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Airlines and airports could greatly improve customer relations by offering a few, comparatively inexpensive amenities.

-Free WiFi. Many airports already provide this helpful service. Others are still hanging on, like expensive hotels, to fees in the neighborhood of $9.95 per day. But who needs it for an entire day? And for the money the airport makes versus the public goodwill this amenity would inspire, it’s a no brainer.

-Make jet communication systems comprehensible. It’s amazing. We can fly a jet full of people around the world, but we can’t make an intercom that works. Poor com systems are a lot more prevalent than you’d think.

-Uninstall so-called safety beepers on transport carts. I know this is Federal law, not airport policy, but the noise pollution these infernal beepers introduce is incredible. And for what? Before they were installed how many people were hit by carts? If they were removed, how many incidents, really, would airports experience each year? Not many. Why can’t we depend more on the common sense of drivers and walkers than on nanny-government oversight?

-Offer Cell Phone-Free Zones. Sounds impractical Ior impossible, but airports are now offering glass-enclosed rooms for smokers. Why not rooms for workers who want to focus without the benefit of someone sitting beside them who initiates a loud-voiced cell phone call? Interestingly, some airline clubs, like Delta’s Sky Club, offer such rooms adorned with a sign featuring a red-circled cell phone with a line through it, i.e. No Cell Phones. So you think, “Great, a noise free room.” Think again. All these rooms feature large flat screen televisions turned on and turned up.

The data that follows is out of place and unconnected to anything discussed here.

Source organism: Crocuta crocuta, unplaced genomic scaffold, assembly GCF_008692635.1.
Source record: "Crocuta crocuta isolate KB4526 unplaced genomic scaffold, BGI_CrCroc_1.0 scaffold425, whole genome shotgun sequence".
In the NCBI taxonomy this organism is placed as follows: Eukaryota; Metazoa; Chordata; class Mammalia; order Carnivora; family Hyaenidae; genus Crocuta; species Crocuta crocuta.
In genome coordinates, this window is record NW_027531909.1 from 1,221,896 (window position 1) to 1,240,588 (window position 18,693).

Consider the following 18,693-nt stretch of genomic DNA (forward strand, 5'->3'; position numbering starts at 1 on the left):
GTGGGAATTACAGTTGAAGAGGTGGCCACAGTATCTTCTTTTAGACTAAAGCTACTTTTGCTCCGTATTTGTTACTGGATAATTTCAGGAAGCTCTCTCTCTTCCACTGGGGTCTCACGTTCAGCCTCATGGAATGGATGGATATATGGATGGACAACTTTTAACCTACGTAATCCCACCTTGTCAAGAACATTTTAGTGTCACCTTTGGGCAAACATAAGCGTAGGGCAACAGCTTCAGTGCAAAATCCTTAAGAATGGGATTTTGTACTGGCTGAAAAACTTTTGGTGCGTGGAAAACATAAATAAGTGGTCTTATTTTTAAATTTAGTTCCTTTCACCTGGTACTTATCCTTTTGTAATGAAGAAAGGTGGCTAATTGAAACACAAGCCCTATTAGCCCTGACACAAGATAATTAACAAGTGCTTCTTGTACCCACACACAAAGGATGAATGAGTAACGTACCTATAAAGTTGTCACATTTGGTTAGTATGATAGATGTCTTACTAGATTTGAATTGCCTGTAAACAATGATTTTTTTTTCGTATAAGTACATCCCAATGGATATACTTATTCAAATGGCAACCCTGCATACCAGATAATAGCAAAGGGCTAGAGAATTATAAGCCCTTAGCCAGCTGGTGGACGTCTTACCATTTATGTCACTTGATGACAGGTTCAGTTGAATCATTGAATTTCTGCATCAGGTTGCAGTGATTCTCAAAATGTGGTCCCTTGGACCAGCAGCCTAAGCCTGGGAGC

-More Electrical Receptacles. The number of available receptacles is growing but not by much. Some airports offer posts of receptacles, but these are few and far between. Some older airports don’t seem to have any receptacles for the public. Like free WiFi, this is a modern convenience. Virtually everyone is virtual, or wants to be, so why not grant them the power to charge phones and connect online in between flights?

American airlines and airports are already falling behind international counterparts in how they treat customers and what’s considered reasonable support for travelers. These adjustments would help. Any one of these amenities would make for happier fliers. Sure, they all cost something, but the trade-off in customer goodwill would be substantial.

>Posted in Atlanta’s Hartsfield-Jackson International Airport without power and without free WiFi.


© Rex M. Rogers – All Rights Reserved, 2010

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